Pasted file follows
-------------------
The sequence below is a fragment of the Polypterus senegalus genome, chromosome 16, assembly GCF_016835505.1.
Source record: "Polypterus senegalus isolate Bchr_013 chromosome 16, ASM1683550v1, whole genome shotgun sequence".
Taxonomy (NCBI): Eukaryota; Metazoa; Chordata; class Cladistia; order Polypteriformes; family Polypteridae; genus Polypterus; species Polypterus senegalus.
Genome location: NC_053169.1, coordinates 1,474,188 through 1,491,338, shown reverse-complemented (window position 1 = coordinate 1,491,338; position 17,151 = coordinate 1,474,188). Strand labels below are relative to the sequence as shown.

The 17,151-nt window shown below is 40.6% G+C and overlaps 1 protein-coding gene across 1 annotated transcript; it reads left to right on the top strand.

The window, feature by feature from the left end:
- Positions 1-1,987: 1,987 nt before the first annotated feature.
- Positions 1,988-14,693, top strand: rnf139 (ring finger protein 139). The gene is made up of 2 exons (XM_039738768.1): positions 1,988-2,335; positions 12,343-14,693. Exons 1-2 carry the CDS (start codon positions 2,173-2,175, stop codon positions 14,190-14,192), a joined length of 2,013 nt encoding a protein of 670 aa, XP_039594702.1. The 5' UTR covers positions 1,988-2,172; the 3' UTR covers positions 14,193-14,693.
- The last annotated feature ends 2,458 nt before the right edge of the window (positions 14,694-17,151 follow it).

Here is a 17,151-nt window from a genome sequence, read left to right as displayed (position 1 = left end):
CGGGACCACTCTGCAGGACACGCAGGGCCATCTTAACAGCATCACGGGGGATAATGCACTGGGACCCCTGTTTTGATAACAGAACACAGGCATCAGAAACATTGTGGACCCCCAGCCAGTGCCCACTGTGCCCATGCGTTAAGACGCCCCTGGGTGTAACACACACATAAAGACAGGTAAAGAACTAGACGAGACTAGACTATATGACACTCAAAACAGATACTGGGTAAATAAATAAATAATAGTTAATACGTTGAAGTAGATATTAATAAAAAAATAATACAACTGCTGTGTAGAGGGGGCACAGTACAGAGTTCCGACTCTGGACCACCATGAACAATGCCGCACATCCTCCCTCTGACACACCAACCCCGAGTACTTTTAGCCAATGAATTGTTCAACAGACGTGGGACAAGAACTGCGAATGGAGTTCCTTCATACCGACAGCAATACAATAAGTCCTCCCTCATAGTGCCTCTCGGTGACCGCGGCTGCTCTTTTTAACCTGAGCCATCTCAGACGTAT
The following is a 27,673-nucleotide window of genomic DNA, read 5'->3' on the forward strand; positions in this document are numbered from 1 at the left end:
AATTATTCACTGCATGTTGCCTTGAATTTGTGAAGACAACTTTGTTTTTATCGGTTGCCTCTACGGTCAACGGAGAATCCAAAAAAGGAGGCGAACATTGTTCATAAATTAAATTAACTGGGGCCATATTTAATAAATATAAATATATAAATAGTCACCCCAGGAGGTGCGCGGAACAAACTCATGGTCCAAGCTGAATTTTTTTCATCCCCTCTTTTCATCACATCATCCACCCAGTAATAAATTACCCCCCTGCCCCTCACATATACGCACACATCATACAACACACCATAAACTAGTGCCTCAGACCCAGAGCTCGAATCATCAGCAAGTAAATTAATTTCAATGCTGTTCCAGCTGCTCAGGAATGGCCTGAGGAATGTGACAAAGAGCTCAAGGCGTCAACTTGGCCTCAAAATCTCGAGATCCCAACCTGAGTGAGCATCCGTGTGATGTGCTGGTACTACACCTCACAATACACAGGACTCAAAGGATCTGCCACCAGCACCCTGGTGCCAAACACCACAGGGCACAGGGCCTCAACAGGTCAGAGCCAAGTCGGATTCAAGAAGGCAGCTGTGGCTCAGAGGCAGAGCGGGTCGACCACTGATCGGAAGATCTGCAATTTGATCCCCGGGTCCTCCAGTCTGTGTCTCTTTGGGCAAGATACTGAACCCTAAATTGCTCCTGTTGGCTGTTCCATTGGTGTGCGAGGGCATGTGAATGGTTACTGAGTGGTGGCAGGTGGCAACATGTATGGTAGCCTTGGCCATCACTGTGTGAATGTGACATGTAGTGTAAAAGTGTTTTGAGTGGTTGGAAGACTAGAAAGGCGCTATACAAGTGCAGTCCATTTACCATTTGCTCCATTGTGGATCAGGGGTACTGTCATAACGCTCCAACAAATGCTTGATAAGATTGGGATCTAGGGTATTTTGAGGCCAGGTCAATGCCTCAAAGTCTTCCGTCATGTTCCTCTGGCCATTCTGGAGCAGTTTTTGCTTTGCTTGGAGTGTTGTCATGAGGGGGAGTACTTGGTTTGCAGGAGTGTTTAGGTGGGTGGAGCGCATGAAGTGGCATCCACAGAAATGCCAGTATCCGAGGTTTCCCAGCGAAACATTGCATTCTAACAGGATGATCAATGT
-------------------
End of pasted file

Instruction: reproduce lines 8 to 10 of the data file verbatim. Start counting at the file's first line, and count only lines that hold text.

- Positions 1,988-14,693, top strand: rnf139 (ring finger protein 139). The gene is made up of 2 exons (XM_039738768.1): positions 1,988-2,335; positions 12,343-14,693. Exons 1-2 carry the CDS (start codon positions 2,173-2,175, stop codon positions 14,190-14,192), a joined length of 2,013 nt encoding a protein of 670 aa, XP_039594702.1. The 5' UTR covers positions 1,988-2,172; the 3' UTR covers positions 14,193-14,693.
- The last annotated feature ends 2,458 nt before the right edge of the window (positions 14,694-17,151 follow it).

Here is a 17,151-nt window from a genome sequence, read left to right as displayed (position 1 = left end):